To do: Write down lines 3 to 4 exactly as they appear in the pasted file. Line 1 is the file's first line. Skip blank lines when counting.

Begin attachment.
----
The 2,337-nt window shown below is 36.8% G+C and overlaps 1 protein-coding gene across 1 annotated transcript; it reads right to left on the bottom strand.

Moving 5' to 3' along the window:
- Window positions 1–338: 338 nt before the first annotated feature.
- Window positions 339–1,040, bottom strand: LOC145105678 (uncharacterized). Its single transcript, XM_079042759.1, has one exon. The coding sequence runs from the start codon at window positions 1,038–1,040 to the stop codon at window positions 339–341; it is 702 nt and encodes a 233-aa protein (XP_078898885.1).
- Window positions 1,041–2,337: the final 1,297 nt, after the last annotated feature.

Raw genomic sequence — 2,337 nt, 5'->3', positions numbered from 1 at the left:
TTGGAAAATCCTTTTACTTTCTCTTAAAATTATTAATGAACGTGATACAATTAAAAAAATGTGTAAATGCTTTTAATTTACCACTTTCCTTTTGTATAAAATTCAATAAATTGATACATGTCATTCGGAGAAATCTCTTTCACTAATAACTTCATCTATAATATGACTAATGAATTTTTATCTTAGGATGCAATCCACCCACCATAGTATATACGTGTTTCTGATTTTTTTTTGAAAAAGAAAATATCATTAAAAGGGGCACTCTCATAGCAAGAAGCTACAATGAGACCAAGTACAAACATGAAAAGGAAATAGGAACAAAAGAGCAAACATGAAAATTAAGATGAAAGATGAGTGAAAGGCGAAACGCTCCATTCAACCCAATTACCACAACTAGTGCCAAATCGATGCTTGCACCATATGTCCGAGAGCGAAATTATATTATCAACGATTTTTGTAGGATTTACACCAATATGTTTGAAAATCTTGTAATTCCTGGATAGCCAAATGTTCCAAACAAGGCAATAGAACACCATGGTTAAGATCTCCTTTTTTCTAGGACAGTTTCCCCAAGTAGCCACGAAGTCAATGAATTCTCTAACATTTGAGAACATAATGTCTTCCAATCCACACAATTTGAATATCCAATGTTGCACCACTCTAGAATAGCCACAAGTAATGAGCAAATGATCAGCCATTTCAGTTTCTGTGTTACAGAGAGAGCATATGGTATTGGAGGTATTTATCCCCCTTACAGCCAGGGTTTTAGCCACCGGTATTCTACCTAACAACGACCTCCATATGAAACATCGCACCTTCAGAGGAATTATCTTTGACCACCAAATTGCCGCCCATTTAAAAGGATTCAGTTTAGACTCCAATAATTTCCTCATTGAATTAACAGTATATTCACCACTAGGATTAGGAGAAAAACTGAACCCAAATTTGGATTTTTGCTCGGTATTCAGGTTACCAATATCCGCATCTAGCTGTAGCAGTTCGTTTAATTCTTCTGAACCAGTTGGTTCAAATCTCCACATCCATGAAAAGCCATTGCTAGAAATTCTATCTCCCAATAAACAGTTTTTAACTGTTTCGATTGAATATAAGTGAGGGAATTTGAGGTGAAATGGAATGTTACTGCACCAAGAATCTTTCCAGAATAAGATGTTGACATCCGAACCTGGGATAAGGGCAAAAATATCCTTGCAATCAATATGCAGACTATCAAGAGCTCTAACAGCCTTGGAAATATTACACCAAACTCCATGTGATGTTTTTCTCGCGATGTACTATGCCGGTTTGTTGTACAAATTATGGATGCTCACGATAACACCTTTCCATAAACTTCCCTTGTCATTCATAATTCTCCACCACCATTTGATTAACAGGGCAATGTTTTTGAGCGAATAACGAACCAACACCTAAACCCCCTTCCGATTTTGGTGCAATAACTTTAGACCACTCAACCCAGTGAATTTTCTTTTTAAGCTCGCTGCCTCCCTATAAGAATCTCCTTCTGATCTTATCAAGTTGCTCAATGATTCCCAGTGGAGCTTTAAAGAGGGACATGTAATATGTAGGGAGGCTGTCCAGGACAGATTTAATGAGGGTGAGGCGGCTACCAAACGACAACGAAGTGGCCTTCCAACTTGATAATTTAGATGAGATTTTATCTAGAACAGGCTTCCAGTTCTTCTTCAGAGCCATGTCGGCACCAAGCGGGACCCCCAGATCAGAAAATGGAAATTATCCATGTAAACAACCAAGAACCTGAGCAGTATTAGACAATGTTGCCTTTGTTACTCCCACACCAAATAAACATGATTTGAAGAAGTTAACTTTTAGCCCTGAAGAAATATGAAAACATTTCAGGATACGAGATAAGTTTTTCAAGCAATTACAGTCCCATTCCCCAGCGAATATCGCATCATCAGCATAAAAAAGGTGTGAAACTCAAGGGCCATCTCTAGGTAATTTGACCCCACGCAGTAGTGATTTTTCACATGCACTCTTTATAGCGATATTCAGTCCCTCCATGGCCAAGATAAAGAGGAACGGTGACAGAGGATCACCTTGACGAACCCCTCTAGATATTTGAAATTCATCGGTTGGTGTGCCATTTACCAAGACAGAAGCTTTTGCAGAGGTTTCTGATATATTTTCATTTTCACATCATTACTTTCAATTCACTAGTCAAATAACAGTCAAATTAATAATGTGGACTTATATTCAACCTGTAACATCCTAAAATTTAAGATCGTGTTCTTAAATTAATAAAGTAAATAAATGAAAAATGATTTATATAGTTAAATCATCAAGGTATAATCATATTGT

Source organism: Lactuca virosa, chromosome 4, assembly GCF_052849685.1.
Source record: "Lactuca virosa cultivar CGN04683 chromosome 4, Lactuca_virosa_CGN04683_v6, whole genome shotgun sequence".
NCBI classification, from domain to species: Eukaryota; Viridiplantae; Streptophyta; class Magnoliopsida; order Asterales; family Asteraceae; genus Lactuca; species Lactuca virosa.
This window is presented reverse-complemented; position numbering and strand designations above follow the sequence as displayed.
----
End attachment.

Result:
- Window positions 1–338: 338 nt before the first annotated feature.
- Window positions 339–1,040, bottom strand: LOC145105678 (uncharacterized). Its single transcript, XM_079042759.1, has one exon. The coding sequence runs from the start codon at window positions 1,038–1,040 to the stop codon at window positions 339–341; it is 702 nt and encodes a 233-aa protein (XP_078898885.1).